In Print on
Finally, here is a second Piezography print.
Making Piezography prints turns out to be much more challenging than I expected. The subtle differences between an image on a screen and an image on paper are quite large when one actually confronts them.
I suppose that the difficulty partially comes from the fact that the images are already done on screen. There is a step of translating in printing them. As I already mentioned, our computer screen generally has a much wider range of dark and light, but on paper we have a tactile subtlety that can’t be matched with an image on screen, at least not today. The Piezography printer setup simply has the capability to print with higher resolution than what we see on screen. Also there must be some fundamental differences in perceiving an image with an artificial light source behind the screen and an actual object reflecting a natural light source.
As we are all aware, the visual experience on the web truncates part of our perception and renders it somewhat different than the actual experience. But I guess that’s a topic that should be discussed separately.
Jon Cone, the developer of Piezography, provides a preview setting for Photoshop which mimics how the image will appear on paper. The setting is quite useful in the process and I will certainly use it for making new images.
I can describe the general difference between screen and paper but simply translating it mechanically just doesn’t work as you’d imagine. It’s like playing the same song with different instruments perhaps. I want to fully utilize the timbre of the printing method. And since I am the one who came up with the visual narrative, naturally, I feel the liberty of turning the process into a whole new making process.
Anyway, I’m very happy with the print. Hope you like it too.
The next show will be all paintings. I’m very excited to share the work with you. The show opens 9/10/2015 at Lori Bookstein Fine Arts. The opening reception is from 6pm to 8pm. Everyone is invited!
Press release from Lori Bookstein Fine Art:
Hiroyuki Hamada: Paintings
September 10 – October 17, 2015
Lori Bookstein Fine Art is pleased to announce an exhibition of recent paintings by Hiroyuki Hamada. This is the artist’s third solo-show with the gallery.
Rigorously painted on paper and then mounted on canvas and board, these paintings maintain the same level of craftsmanship that are characteristic of the artist’s sculptural practice. Executed in a fully realized gray-scale (save one painting in which an icy blue predominates) the paintings utilize a similar mixture of acrylic, charcoal, enamel, graphite and oil that the artist uses to polychrome his sculpture.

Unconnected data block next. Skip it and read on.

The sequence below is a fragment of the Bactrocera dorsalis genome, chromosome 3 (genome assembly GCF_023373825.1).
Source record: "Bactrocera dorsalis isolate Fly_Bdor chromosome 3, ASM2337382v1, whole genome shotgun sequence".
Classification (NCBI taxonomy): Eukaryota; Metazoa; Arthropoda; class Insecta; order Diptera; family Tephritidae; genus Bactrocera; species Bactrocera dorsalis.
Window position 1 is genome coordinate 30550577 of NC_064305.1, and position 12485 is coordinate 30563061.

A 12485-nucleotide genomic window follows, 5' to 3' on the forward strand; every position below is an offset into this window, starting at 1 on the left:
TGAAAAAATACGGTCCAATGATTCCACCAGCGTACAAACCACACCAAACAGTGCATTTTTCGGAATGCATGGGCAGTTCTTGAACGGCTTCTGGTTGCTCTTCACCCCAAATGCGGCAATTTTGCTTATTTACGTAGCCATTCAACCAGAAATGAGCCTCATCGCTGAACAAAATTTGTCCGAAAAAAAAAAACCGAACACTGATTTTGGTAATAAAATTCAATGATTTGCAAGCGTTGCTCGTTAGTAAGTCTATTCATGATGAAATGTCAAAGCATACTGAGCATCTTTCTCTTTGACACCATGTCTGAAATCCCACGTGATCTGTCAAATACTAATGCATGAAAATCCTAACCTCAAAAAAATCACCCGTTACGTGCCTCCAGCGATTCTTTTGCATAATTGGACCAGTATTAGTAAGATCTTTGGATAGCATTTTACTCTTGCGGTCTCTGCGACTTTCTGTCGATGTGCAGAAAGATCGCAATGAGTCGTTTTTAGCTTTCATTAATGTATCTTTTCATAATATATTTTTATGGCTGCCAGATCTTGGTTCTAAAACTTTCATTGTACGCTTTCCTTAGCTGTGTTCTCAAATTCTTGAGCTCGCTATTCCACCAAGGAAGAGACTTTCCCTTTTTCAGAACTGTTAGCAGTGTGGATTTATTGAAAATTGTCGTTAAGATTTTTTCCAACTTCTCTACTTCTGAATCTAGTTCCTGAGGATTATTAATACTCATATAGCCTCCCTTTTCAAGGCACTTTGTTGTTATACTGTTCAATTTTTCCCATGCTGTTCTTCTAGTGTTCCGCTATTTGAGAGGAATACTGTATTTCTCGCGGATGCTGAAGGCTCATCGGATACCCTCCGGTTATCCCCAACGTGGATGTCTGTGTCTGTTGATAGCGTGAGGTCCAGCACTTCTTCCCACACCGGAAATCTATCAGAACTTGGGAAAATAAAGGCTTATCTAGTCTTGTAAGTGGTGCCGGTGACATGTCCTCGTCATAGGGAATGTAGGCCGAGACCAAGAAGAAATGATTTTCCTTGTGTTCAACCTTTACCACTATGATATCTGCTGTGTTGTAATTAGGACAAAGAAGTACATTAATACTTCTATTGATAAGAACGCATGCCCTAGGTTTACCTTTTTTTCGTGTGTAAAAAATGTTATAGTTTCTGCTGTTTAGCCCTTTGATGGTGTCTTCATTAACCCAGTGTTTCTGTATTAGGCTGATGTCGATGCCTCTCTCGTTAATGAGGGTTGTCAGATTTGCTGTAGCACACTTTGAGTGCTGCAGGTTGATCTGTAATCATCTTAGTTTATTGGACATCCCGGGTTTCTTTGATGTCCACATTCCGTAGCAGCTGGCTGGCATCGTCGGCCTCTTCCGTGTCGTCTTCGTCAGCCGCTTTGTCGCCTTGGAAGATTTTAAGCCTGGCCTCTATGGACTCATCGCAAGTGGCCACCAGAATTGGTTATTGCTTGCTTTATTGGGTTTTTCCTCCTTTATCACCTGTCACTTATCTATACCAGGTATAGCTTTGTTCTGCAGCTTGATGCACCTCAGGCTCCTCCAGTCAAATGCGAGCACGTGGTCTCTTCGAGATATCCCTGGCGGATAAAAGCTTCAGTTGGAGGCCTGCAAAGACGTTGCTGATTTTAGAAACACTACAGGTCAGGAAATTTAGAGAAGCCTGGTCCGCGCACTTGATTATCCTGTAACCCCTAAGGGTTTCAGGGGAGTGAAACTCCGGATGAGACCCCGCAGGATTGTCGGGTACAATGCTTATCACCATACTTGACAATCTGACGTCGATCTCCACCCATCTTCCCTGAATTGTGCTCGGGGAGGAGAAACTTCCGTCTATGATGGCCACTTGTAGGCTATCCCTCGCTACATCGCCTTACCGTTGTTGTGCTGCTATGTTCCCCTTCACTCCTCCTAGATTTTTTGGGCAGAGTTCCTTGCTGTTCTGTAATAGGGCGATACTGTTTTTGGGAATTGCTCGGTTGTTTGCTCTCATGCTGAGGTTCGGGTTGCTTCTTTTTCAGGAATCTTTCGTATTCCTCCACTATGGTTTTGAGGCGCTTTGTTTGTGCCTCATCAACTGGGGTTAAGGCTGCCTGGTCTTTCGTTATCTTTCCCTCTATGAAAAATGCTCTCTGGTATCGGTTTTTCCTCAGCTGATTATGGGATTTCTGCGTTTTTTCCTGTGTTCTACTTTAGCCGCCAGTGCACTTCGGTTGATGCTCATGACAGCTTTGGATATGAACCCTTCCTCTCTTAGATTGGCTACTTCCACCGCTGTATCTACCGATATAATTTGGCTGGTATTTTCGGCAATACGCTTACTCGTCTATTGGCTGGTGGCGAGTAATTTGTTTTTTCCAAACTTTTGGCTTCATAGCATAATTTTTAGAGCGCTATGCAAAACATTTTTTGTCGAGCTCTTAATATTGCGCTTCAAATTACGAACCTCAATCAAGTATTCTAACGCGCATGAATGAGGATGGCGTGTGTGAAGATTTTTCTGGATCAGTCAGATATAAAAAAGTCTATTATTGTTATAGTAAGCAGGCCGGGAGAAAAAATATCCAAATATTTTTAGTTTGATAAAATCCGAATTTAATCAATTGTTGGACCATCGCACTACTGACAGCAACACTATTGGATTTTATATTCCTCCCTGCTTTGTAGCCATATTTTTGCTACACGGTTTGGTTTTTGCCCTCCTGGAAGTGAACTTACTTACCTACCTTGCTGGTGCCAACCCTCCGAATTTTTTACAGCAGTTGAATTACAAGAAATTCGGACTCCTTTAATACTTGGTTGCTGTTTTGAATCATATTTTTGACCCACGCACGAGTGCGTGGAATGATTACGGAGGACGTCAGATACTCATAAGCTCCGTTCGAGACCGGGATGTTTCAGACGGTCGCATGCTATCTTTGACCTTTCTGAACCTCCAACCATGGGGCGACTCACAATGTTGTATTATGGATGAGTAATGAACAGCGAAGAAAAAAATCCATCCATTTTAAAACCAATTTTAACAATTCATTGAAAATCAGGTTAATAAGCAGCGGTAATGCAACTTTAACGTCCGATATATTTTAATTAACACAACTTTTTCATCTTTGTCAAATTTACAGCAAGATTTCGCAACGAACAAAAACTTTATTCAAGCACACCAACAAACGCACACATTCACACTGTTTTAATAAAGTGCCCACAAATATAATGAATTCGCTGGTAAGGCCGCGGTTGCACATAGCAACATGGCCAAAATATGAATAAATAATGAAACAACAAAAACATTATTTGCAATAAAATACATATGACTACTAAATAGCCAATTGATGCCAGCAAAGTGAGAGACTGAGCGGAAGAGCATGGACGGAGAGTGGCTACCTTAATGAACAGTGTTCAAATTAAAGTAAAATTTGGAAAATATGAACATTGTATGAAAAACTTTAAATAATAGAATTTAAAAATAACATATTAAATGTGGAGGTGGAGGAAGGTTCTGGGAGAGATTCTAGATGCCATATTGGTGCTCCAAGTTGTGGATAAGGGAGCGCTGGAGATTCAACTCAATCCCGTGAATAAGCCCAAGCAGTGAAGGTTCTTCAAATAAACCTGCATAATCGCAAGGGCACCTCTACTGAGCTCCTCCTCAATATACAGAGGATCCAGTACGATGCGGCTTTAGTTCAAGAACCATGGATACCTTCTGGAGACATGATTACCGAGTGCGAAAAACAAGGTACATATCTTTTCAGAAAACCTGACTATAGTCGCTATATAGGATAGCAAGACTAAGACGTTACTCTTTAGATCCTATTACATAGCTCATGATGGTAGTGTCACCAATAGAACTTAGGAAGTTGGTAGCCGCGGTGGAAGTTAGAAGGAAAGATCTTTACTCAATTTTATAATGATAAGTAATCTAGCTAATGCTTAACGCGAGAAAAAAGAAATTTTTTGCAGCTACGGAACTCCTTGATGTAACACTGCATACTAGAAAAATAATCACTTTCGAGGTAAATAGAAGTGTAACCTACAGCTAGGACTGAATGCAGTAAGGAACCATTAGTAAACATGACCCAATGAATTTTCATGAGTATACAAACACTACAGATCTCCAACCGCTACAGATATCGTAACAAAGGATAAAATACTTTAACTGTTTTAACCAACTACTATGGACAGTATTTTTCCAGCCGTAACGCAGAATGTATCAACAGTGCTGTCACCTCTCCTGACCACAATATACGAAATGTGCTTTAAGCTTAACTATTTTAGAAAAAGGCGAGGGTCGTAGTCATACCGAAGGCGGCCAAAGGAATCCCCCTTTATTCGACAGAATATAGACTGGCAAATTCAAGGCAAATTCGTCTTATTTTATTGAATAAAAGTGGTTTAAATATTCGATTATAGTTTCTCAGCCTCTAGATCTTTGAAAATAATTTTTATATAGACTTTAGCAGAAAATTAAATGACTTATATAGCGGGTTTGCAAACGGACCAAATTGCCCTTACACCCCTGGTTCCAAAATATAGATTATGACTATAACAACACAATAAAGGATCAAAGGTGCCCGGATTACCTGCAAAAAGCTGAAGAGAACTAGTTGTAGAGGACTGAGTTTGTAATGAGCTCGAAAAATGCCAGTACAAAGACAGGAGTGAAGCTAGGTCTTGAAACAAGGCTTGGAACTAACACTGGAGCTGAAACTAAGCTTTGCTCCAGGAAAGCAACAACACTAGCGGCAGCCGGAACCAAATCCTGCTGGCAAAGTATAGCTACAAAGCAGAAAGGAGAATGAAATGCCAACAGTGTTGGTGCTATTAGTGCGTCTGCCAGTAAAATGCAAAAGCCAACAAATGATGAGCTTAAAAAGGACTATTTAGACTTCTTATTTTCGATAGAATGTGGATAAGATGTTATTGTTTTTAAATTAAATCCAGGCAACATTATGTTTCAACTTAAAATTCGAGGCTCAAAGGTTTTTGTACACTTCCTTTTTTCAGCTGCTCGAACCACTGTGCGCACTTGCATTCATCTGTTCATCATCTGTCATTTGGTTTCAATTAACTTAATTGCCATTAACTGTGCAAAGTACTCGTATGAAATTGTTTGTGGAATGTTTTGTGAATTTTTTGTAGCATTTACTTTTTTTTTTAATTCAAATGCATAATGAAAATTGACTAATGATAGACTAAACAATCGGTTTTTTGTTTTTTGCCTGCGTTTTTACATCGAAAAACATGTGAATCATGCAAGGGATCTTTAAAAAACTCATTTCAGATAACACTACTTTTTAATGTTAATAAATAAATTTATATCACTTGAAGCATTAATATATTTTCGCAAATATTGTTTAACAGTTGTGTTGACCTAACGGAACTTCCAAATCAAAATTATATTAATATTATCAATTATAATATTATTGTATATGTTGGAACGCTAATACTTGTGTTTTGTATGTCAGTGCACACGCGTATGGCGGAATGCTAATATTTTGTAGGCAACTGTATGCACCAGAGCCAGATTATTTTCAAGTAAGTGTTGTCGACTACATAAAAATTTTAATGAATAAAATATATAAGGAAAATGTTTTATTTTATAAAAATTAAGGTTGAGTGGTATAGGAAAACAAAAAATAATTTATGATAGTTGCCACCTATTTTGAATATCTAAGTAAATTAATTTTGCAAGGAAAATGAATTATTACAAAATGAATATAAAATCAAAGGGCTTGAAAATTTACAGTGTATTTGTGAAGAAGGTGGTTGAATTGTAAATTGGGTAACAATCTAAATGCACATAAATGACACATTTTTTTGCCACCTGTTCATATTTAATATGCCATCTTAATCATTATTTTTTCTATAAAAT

The artist writes of his work:
It’s been my habit to draw for many years. My sculptures often start from drawings and so do my prints. But it took me twenty years to go back to full-fledged paintings.
The process of making paintings can be faster (than, for example, the building process of a sculpture) more flexible, and it can allow spontaneous happenings and development of visual narratives, which can lead to a glimpse of depth and the richness of who we really are.
But I’m also rediscovering how draining and strenuous the process can be. It is the process of dropping all my daily concerns and opening all my antennas to feel beyond my ordinary spheres and gaze back into myself, all the while putting my faith in the mostly fruitless struggle of digging and building toward the rare confrontation with the moment of a resolution.
It is certainly one of the most meaningful activities for me but it is one of the most challenging acts as well.
May 29th, 2015
Hiroyuki Hamada was born in 1968 in Tokyo, Japan. He moved to the United States at the age of 18. Hamada studied at West Liberty State College, WV before receiving his MFA from the University of Maryland. Hamada has been included in numerous exhibitions throughout the United States including his previous exhibitions, Hiroyuki Hamada and Hiroyuki Hamada: Two Sculptures, at Lori Bookstein Fine Art. He was the recipient of the New York Foundation for the Arts Grant in 2009 and the Pollock-Krasner Foundation Grant in 1998. Most recently, Hamada’s work was featured in Tristan Manco’s Raw + Material = Art (Thames & Hudson). The artist lives and works in East Hampton, NY.
Hiroyuki Hamada: Paintings will be on view from September 10 – October 17, 2015. An opening reception will be held on Thursday, September 10th from 6-8 pm. Gallery hours are Tuesday through Saturday, 10:30 am to 6:00 pm. For additional information and/or visual materials, please contact Joseph Bunge at (212) 750-0949 or by email at firstname.lastname@example.org.
Lori Bookstein Fine Art
138 Tenth Avenue
New York, NY 10011
Between 18th and 19th Streets
Summer Hours: Monday-Friday, 10:30-6:00
Closed: August 9 – September 9, 2015
Telephone | 212.750.0949
Email | email@example.com